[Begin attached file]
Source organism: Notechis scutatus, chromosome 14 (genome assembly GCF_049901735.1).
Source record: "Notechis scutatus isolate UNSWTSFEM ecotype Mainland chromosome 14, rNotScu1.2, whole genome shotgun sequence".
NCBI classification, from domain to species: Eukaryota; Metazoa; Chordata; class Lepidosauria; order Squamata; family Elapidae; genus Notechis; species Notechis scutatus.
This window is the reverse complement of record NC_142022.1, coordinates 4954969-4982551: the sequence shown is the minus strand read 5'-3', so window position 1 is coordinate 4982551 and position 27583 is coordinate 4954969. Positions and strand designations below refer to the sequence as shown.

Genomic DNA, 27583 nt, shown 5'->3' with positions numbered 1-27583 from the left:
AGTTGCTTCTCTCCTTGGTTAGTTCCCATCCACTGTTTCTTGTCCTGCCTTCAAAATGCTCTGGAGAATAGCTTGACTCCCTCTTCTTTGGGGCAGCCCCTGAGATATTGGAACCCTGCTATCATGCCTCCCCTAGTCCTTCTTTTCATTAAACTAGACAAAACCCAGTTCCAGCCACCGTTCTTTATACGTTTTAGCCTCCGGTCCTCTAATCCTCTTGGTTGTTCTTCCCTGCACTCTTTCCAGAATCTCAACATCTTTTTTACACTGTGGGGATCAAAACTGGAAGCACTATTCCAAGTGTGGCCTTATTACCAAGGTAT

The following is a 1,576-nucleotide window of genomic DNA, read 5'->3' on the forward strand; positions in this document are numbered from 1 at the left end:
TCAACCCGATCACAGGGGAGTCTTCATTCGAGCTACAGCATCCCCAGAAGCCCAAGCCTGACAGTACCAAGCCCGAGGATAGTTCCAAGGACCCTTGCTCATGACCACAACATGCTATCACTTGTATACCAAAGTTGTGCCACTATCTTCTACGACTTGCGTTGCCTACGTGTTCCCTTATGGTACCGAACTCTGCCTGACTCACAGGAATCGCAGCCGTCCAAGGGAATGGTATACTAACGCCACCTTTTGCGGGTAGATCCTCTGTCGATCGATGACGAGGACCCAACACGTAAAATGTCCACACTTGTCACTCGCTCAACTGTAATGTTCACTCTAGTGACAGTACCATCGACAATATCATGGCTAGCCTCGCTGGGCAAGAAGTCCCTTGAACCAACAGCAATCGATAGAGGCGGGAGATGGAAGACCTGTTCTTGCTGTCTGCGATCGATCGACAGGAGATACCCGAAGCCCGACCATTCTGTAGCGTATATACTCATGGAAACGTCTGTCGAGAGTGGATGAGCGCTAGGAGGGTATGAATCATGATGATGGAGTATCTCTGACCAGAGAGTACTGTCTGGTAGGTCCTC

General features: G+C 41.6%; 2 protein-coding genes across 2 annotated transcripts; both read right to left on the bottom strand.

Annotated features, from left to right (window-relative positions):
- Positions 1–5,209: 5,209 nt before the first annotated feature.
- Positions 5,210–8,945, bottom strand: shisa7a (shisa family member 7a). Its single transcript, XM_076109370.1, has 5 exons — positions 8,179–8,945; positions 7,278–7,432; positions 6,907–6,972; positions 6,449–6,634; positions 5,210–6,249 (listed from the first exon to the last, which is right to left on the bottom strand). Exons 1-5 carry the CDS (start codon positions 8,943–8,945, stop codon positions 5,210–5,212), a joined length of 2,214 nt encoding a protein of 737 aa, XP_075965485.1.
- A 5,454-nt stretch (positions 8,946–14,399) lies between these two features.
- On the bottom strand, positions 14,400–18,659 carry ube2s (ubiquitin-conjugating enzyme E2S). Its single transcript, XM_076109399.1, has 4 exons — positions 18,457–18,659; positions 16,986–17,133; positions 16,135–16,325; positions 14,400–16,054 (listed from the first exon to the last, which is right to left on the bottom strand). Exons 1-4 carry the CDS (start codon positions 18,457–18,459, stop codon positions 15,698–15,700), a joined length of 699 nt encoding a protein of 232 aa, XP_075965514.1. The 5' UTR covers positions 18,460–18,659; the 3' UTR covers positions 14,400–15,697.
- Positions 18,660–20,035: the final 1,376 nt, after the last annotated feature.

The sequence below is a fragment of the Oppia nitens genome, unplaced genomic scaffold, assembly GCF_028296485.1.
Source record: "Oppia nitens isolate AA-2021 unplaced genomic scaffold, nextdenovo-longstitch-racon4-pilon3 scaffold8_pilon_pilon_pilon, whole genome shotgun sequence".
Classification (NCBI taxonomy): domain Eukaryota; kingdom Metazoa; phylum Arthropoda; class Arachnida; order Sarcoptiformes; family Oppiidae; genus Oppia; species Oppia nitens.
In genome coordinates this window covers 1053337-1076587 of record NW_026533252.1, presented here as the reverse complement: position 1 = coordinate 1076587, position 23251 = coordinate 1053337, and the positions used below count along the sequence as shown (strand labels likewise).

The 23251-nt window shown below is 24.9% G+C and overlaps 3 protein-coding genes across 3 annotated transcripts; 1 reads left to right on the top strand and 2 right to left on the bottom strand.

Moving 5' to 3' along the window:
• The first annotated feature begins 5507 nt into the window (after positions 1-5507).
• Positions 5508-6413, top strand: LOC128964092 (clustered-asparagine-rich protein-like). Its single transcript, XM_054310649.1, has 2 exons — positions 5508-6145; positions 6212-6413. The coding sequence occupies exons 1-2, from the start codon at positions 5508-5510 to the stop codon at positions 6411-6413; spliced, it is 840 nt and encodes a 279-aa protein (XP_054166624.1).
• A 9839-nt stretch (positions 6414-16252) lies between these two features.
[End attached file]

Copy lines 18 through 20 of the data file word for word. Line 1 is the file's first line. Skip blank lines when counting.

Classification (NCBI taxonomy): domain Eukaryota; kingdom Metazoa; phylum Arthropoda; class Arachnida; order Sarcoptiformes; family Oppiidae; genus Oppia; species Oppia nitens.
In genome coordinates this window covers 1053337-1076587 of record NW_026533252.1, presented here as the reverse complement: position 1 = coordinate 1076587, position 23251 = coordinate 1053337, and the positions used below count along the sequence as shown (strand labels likewise).

The 23251-nt window shown below is 24.9% G+C and overlaps 3 protein-coding genes across 3 annotated transcripts; 1 reads left to right on the top strand and 2 right to left on the bottom strand.